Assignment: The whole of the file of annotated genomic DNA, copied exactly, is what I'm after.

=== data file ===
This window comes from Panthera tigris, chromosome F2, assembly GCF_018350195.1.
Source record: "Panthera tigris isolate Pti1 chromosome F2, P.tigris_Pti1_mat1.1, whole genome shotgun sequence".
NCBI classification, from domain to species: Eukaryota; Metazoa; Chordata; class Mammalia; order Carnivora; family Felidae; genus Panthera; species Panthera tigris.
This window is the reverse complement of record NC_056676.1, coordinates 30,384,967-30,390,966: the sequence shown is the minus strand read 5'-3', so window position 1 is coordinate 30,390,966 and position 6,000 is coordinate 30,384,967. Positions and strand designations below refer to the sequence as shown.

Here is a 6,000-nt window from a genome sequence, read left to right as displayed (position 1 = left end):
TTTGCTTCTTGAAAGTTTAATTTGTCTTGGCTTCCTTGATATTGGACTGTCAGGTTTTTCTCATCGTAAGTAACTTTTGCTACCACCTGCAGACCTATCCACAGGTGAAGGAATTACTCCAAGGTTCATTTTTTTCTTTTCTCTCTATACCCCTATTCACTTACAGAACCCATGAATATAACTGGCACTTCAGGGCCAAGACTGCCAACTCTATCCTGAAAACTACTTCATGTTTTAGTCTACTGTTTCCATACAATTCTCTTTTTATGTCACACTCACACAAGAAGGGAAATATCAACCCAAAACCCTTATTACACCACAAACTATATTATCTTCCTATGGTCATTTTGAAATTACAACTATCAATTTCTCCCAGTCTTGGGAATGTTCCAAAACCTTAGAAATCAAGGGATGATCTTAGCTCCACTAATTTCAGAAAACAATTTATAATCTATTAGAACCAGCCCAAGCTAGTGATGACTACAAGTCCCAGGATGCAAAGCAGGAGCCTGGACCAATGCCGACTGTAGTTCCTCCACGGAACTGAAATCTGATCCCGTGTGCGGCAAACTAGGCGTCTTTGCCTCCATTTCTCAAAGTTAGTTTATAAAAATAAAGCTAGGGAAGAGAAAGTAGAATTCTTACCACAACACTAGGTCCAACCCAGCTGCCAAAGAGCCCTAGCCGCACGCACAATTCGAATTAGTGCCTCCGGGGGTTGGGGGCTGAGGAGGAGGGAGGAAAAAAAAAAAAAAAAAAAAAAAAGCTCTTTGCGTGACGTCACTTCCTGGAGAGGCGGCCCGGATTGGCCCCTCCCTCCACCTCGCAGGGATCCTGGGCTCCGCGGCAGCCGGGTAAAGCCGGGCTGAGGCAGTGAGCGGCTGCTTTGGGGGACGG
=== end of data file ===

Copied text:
This window comes from Panthera tigris, chromosome F2, assembly GCF_018350195.1.
Source record: "Panthera tigris isolate Pti1 chromosome F2, P.tigris_Pti1_mat1.1, whole genome shotgun sequence".
NCBI classification, from domain to species: Eukaryota; Metazoa; Chordata; class Mammalia; order Carnivora; family Felidae; genus Panthera; species Panthera tigris.
This window is the reverse complement of record NC_056676.1, coordinates 30,384,967-30,390,966: the sequence shown is the minus strand read 5'-3', so window position 1 is coordinate 30,390,966 and position 6,000 is coordinate 30,384,967. Positions and strand designations below refer to the sequence as shown.

Here is a 6,000-nt window from a genome sequence, read left to right as displayed (position 1 = left end):
TTTGCTTCTTGAAAGTTTAATTTGTCTTGGCTTCCTTGATATTGGACTGTCAGGTTTTTCTCATCGTAAGTAACTTTTGCTACCACCTGCAGACCTATCCACAGGTGAAGGAATTACTCCAAGGTTCATTTTTTTCTTTTCTCTCTATACCCCTATTCACTTACAGAACCCATGAATATAACTGGCACTTCAGGGCCAAGACTGCCAACTCTATCCTGAAAACTACTTCATGTTTTAGTCTACTGTTTCCATACAATTCTCTTTTTATGTCACACTCACACAAGAAGGGAAATATCAACCCAAAACCCTTATTACACCACAAACTATATTATCTTCCTATGGTCATTTTGAAATTACAACTATCAATTTCTCCCAGTCTTGGGAATGTTCCAAAACCTTAGAAATCAAGGGATGATCTTAGCTCCACTAATTTCAGAAAACAATTTATAATCTATTAGAACCAGCCCAAGCTAGTGATGACTACAAGTCCCAGGATGCAAAGCAGGAGCCTGGACCAATGCCGACTGTAGTTCCTCCACGGAACTGAAATCTGATCCCGTGTGCGGCAAACTAGGCGTCTTTGCCTCCATTTCTCAAAGTTAGTTTATAAAAATAAAGCTAGGGAAGAGAAAGTAGAATTCTTACCACAACACTAGGTCCAACCCAGCTGCCAAAGAGCCCTAGCCGCACGCACAATTCGAATTAGTGCCTCCGGGGGTTGGGGGCTGAGGAGGAGGGAGGAAAAAAAAAAAAAAAAAAAAAAAAGCTCTTTGCGTGACGTCACTTCCTGGAGAGGCGGCCCGGATTGGCCCCTCCCTCCACCTCGCAGGGATCCTGGGCTCCGCGGCAGCCGGGTAAAGCCGGGCTGAGGCAGTGAGCGGCTGCTTTGGGGGACGG